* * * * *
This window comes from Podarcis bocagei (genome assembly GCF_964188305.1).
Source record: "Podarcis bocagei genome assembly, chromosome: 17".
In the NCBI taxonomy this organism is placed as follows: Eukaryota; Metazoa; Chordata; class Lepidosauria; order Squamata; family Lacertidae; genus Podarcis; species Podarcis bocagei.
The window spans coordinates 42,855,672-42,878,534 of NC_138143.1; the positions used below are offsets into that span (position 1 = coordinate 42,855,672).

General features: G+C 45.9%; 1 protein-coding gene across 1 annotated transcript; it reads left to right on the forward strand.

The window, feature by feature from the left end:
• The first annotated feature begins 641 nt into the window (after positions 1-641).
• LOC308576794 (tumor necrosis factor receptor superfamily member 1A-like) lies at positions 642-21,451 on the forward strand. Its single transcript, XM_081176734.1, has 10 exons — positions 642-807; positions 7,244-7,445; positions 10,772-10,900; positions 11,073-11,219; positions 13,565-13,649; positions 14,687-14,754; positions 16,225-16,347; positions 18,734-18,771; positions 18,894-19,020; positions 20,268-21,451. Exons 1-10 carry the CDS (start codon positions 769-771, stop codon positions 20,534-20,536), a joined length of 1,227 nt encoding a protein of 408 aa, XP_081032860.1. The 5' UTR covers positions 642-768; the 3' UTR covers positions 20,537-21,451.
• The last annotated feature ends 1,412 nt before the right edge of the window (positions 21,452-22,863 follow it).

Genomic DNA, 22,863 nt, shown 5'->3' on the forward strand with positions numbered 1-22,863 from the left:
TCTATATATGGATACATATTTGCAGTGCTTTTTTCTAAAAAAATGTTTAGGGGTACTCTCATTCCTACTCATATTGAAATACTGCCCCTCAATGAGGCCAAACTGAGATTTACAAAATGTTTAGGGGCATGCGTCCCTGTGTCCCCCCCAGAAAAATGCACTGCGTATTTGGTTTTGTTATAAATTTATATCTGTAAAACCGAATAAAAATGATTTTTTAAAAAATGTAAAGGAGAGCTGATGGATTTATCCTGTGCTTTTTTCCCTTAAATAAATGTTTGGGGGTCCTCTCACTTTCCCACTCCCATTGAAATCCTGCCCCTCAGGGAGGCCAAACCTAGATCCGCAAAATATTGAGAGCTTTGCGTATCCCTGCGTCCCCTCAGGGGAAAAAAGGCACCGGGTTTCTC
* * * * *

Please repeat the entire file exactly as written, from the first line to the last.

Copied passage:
This window comes from Podarcis bocagei (genome assembly GCF_964188305.1).
Source record: "Podarcis bocagei genome assembly, chromosome: 17".
In the NCBI taxonomy this organism is placed as follows: Eukaryota; Metazoa; Chordata; class Lepidosauria; order Squamata; family Lacertidae; genus Podarcis; species Podarcis bocagei.
The window spans coordinates 42,855,672-42,878,534 of NC_138143.1; the positions used below are offsets into that span (position 1 = coordinate 42,855,672).

General features: G+C 45.9%; 1 protein-coding gene across 1 annotated transcript; it reads left to right on the forward strand.

The window, feature by feature from the left end:
• The first annotated feature begins 641 nt into the window (after positions 1-641).
• LOC308576794 (tumor necrosis factor receptor superfamily member 1A-like) lies at positions 642-21,451 on the forward strand. Its single transcript, XM_081176734.1, has 10 exons — positions 642-807; positions 7,244-7,445; positions 10,772-10,900; positions 11,073-11,219; positions 13,565-13,649; positions 14,687-14,754; positions 16,225-16,347; positions 18,734-18,771; positions 18,894-19,020; positions 20,268-21,451. Exons 1-10 carry the CDS (start codon positions 769-771, stop codon positions 20,534-20,536), a joined length of 1,227 nt encoding a protein of 408 aa, XP_081032860.1. The 5' UTR covers positions 642-768; the 3' UTR covers positions 20,537-21,451.
• The last annotated feature ends 1,412 nt before the right edge of the window (positions 21,452-22,863 follow it).

Genomic DNA, 22,863 nt, shown 5'->3' on the forward strand with positions numbered 1-22,863 from the left:
TCTATATATGGATACATATTTGCAGTGCTTTTTTCTAAAAAAATGTTTAGGGGTACTCTCATTCCTACTCATATTGAAATACTGCCCCTCAATGAGGCCAAACTGAGATTTACAAAATGTTTAGGGGCATGCGTCCCTGTGTCCCCCCCAGAAAAATGCACTGCGTATTTGGTTTTGTTATAAATTTATATCTGTAAAACCGAATAAAAATGATTTTTTAAAAAATGTAAAGGAGAGCTGATGGATTTATCCTGTGCTTTTTTCCCTTAAATAAATGTTTGGGGGTCCTCTCACTTTCCCACTCCCATTGAAATCCTGCCCCTCAGGGAGGCCAAACCTAGATCCGCAAAATATTGAGAGCTTTGCGTATCCCTGCGTCCCCTCAGGGGAAAAAAGGCACCGGGTTTCTC